By the 1860s Flagg was financially able to move his family into a newly constructed home, shown here, in fashionable Union Park on Boston’s south side. Considered today to be the largest urban Victorian neighborhood in the country, Union Park houses were built circa 1860 and gave the area a distinctly English look. As soon his sons reached their mid-teens Dennis Flagg brought them into his firm and taught them the business. The 1870 census found Fred, 25, in management and Henry, 16, and Charles, 15, working as clerks.
By this time Flagg had expanded to a second enterprise, a grocery store located at 150 Cambridge St. operated as “Flagg & Favor” with a partner, E. W. Favor. In time Dennis Flagg’s health seemingly declined. By 1880 he was no longer involved in the grocery or the liquor house that bore his name. His three sons, with an older partner, George Hart, were operating Dennis F. Flagg & Company. In October 1884 Flagg died at the age of 68 and was buried in Forest Hills Cemetery, Jamaica Plains, Suffolk County.
With her husband’s death, his widow, Nancy, sought a change of scene. Two months after his interment, she purchased land from the State of Massachusetts and commissioned a new house at 206 Commonwealth Avenue. Designed by Allen and Kenway, noted Boston architects, the Flagg home was completed in July 1886. Two of Nancy’s children lived with her: Henry Flagg and Elizabeth (Flagg) Simmons, a widow. They all previously had resided at the Flagg home in Union Park. Nancy had only a few months to enjoy the new home, however, dying in November 1887.
After Frederick Flagg died in 1891 at the age of 47, management changes occurred at the liquor house. Now Charles was listed as proprietor, along with Hart. Charles and Henry also owned a real estate firm that operated from the 185 Blackstone address with Henry taking the lead in that enterprise. Charles sponsored a large ad in a local business directory citing 1836 as the year his father founded D. F. Flagg & Company at 165 Blackstone Street and noting 69 years of continuous operation. Although his date of death is unknown, Charles Flagg disappeared from Boston directories after 1909. About that time, the company name and liquor stock appear to have been sold. By 1913 D. F. Flagg & Company was recorded as operated by Harry B. Golden.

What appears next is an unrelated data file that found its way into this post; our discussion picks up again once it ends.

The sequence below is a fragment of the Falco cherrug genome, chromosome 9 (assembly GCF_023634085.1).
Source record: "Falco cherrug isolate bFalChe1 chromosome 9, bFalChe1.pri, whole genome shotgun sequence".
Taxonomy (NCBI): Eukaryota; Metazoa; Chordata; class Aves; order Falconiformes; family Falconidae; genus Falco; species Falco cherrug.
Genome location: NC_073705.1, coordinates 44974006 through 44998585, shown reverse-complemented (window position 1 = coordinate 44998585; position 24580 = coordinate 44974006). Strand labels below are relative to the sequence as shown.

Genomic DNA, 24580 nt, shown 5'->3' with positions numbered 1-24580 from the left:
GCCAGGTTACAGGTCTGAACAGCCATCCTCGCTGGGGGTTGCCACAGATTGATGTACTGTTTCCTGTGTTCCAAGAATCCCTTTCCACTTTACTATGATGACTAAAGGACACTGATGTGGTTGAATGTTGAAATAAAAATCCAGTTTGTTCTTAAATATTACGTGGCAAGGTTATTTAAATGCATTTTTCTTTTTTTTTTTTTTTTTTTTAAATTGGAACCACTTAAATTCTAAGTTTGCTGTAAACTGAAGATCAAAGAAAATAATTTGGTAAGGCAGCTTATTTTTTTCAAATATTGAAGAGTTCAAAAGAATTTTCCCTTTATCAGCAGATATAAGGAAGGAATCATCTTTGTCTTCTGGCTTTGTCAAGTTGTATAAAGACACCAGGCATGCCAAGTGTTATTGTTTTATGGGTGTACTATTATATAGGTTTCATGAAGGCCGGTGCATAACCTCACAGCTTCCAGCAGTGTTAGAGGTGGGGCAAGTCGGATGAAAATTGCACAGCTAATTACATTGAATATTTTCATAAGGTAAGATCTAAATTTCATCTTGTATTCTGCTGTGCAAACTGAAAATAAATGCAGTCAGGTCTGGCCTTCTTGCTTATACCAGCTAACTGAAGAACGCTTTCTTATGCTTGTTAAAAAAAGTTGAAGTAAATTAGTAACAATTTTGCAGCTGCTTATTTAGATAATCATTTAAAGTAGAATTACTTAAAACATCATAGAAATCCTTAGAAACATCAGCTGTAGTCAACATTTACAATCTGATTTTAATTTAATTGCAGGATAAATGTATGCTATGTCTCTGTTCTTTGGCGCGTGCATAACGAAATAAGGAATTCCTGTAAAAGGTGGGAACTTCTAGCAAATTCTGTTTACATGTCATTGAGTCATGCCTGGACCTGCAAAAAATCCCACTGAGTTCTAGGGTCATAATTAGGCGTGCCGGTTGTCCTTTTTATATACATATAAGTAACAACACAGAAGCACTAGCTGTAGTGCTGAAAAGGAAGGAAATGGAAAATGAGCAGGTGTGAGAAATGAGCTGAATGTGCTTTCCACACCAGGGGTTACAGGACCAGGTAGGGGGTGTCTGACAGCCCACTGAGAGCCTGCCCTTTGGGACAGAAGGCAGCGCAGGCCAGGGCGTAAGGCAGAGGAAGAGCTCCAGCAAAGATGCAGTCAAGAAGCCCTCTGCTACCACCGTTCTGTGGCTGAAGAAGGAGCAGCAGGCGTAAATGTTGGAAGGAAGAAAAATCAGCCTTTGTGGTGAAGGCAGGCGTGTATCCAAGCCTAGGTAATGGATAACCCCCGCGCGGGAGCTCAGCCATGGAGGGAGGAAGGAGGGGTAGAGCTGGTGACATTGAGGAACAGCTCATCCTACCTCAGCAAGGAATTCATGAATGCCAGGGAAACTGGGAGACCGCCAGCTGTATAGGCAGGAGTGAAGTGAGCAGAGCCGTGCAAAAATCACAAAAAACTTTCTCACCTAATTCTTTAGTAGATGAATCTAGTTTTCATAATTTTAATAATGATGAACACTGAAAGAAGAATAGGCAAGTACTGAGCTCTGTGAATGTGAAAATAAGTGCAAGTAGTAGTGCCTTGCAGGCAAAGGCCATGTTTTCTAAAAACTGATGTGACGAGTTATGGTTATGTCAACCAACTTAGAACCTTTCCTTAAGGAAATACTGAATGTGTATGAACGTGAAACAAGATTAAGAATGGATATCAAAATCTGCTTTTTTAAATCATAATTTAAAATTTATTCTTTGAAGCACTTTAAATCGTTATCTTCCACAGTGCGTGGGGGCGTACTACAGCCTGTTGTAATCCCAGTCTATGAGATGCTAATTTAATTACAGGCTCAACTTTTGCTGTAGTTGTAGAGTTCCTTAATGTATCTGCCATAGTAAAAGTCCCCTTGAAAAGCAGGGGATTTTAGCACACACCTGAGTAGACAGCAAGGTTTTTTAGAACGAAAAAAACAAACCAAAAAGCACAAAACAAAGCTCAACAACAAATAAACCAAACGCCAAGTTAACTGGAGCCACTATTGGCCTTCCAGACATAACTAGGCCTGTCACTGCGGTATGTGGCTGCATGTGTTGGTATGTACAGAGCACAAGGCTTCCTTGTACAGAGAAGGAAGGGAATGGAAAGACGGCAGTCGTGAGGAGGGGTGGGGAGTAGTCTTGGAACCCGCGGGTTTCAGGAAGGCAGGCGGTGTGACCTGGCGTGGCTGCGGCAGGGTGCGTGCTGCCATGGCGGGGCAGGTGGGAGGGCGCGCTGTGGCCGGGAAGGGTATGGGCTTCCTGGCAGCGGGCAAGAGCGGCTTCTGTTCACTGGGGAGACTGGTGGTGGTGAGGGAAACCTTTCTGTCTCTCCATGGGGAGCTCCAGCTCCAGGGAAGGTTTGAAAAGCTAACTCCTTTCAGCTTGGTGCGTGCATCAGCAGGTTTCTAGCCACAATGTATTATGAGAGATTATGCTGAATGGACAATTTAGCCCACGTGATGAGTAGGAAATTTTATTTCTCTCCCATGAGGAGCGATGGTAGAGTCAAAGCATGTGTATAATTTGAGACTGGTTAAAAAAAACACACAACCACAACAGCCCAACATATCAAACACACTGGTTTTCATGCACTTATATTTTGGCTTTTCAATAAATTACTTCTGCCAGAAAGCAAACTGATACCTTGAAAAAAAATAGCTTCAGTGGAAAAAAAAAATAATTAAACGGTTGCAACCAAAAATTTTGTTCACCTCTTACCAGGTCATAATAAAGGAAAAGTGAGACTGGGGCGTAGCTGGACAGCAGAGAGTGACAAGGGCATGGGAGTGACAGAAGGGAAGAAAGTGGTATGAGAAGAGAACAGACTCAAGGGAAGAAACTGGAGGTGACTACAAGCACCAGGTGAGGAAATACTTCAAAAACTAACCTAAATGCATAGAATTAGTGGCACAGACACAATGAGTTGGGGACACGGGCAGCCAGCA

Although shut down by National Prohibition, the company name was revived after Repeal. A 1948 directory listing indicates that with T. H. Hagan as manager, the Flagg firm was featuring the “finest in imported and domestic liquors” and located at 206 Dartmouth Street, Boston. A 1954 listing shows Harry Nathanson as manager. A 1960 directory recorded D. F. Flagg & Co. still in the liquor and wines business at the Dartmouth address.
Accepting 1836 as the year Dennis Flagg founded his establishment on Blackstone Street, the run of some seventy years under family ownership is certainly a record for Boston liquor houses. Moreover, the fact that despite National Prohibition, the Great Depression and World War Il, the name D. F. Flagg survived in Boston’s liquor trade for at least 125 years is reason enough to celebrate the Flaggs, a family born with the Revolution and a multi-generational American success story.
Note: The story of the Flagg family was brought to my attention by Peter Samuelson, a New England collector of labeled whiskeys who frequently asks my thoughts on pre-Prohibition brands. After he sent me the two photos of Flagg bourbon shown here, I was spurred to undertake the research that resulted in this post. Thanks, Peter, for providing the photos — and my incentive.